Fairway wood: TaylorMade M3 (19 degrees), with Aldila Tour Green 75 TX shaft

    Irons: TaylorMade P790 (3), P750 (4-PW), with Project X 6.5 shafts

    Wedges: TaylorMade Milled Grind (52, 56 degrees), Milled Grind Hi-Toe (60 degrees), with Project X 6.5 shafts

    Putter: TaylorMade Spider Tour Red

    Ball: TaylorMade TP5x

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    Strange irked by Rahm-Landry friendly playoff

    By Jason CrookJanuary 22, 2018, 9:45 pm

    Curtis Strange knows a thing or two about winning golf tournaments, and based on his reaction to the CareerBuilder Challenge playoff on Sunday, it’s safe to say he did things a little differently while picking up 17 PGA Tour victories in his Hall-of-Fame career.

    While Jon Rahm and Andrew Landry were “battling” through four extra holes, Strange, 62, tweeted his issues with the duo’s constant chit-chat and friendly banter down the stretch at La Quinta Country Club, where Rahm eventually came out on top.

    The two-time U.S. Open champ then engaged with some followers to explain his point a little more in depth.

    So, yeah ... don't think he's changing his perspective on this topic anytime soon ever.

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    Randall's Rant: The Euros won't just roll over

    By Randall MellJanuary 22, 2018, 9:36 pm

    The Ryder Cup may not be the King Kong of golf events yet, but you can hear the biennial international team event thumping its chest a full eight months out.

    As anticipation for this year’s big events goes, there is more buzz about Europe’s bid to hold off a rejuvenated American effort in Paris in September than there is about the Masters coming up in April.

    Thank Europe’s phenomenal success last weekend for that.

    And Rory McIlroy’s impassioned remarks in Abu Dhabi.

    And the provocative bulletin board material a certain Sports Illustrated writer provided the Europeans a couple months ago, with a stinging assault on the Euro chances that read like an obituary.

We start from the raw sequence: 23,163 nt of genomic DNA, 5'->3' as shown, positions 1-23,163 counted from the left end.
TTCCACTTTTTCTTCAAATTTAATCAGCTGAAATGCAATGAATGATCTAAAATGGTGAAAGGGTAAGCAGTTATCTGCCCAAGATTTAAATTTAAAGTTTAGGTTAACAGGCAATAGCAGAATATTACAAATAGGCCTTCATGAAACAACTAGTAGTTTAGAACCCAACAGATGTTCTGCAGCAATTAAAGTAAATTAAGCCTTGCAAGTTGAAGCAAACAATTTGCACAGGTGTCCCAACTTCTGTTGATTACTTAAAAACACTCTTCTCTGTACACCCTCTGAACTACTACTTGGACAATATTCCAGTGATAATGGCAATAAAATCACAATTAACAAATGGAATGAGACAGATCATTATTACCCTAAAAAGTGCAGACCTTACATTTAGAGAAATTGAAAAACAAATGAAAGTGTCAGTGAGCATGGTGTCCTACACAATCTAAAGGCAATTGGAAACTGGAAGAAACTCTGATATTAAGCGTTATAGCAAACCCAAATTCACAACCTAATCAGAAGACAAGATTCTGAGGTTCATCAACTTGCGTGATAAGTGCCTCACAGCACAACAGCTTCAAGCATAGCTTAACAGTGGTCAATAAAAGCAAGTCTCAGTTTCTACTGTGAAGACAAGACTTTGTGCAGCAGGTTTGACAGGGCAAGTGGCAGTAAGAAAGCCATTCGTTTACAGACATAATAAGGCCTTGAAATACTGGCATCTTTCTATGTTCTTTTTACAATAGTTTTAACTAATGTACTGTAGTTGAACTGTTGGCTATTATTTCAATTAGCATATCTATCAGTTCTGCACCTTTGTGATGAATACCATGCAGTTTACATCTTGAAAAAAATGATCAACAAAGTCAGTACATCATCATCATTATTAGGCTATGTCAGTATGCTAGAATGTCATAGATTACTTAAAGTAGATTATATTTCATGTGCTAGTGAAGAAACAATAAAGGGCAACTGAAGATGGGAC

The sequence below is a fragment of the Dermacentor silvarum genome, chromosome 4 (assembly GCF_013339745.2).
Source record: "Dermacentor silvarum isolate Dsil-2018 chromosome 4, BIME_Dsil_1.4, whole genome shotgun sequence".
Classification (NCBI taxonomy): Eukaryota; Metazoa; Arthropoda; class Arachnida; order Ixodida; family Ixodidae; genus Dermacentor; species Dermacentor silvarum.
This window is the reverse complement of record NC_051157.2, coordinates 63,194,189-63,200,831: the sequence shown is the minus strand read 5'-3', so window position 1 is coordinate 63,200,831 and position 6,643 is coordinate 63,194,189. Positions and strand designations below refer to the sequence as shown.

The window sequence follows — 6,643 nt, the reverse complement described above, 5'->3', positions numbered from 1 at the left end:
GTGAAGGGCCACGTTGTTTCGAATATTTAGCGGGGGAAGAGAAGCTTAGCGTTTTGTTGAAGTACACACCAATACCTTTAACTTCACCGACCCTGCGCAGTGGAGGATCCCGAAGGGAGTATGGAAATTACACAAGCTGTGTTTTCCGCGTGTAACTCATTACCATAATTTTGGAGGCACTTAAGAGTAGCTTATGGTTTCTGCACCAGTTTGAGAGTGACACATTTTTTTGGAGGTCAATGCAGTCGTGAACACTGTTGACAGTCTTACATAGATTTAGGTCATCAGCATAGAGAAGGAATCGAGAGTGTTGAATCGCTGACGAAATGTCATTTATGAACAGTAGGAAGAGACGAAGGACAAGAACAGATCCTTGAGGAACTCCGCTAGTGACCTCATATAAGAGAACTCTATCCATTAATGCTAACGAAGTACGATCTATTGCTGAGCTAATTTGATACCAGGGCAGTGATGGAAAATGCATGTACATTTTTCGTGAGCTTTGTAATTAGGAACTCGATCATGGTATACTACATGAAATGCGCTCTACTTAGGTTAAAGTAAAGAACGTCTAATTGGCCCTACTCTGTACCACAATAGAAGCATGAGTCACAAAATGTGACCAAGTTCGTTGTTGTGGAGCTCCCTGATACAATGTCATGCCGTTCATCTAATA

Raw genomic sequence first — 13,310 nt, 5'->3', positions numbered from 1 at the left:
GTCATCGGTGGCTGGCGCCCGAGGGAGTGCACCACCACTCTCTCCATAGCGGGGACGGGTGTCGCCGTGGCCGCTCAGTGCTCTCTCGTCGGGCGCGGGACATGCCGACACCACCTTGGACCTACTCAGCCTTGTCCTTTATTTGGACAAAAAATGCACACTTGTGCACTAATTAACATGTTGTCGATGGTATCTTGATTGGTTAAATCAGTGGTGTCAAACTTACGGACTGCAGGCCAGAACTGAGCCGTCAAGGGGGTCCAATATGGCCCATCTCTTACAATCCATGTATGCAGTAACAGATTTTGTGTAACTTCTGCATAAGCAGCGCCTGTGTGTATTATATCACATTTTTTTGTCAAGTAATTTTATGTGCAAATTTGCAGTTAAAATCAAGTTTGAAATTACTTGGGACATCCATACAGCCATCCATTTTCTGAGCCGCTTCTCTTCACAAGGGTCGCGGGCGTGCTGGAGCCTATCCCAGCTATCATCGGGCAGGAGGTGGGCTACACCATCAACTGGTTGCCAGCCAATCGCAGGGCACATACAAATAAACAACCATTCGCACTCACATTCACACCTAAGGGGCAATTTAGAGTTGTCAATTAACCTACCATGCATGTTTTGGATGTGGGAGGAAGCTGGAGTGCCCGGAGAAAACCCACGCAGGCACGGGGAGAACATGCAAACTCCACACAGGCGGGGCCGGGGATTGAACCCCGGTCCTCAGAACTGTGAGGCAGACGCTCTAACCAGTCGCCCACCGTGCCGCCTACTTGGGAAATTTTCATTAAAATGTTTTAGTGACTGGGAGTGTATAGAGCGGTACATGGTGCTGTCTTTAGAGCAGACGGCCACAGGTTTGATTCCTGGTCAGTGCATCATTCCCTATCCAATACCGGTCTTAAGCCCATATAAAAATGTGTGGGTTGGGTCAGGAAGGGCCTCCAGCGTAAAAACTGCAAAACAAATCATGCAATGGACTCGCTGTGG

McIlroy was asked in a news conference before his 2018 debut last week what he was most excited about this year.

    The Ryder Cup topped his list.

    Though McIlroy will be trying to complete the career Grand Slam at Augusta National come April, he talked more about the Ryder Cup than he did any of the game’s major championships.

    When asked a follow-up about the American team’s resurgence after a task-force overhaul and the injection of young, new star power, McIlroy nearly started breaking down the matchup. He talked about the young Americans and how good they are.

    “Yeah, the Americans have been, obviously, very buoyant about their chances and whatever, but it’s never as easy as that. ... The Ryder Cup’s always close,” McIlroy said. “I think we’ll have a great team, and it definitely won’t be as easy as they think it’s going to be.”



    McIlroy may have been talking about Alan Shipnuck’s bold prediction after the American Presidents Cup rout last fall.

    Or similar assertions from TV analysts.

    “The Ryder Cup is dead – you just don’t know it yet,” Shipnuck wrote. “One of the greatest events in sport is on the verge of irrelevancy. The young, talented, hungry golfers from the United States, benefitting from the cohesive leadership of the Task Force era, are going to roll to victory in 2018 in Paris.”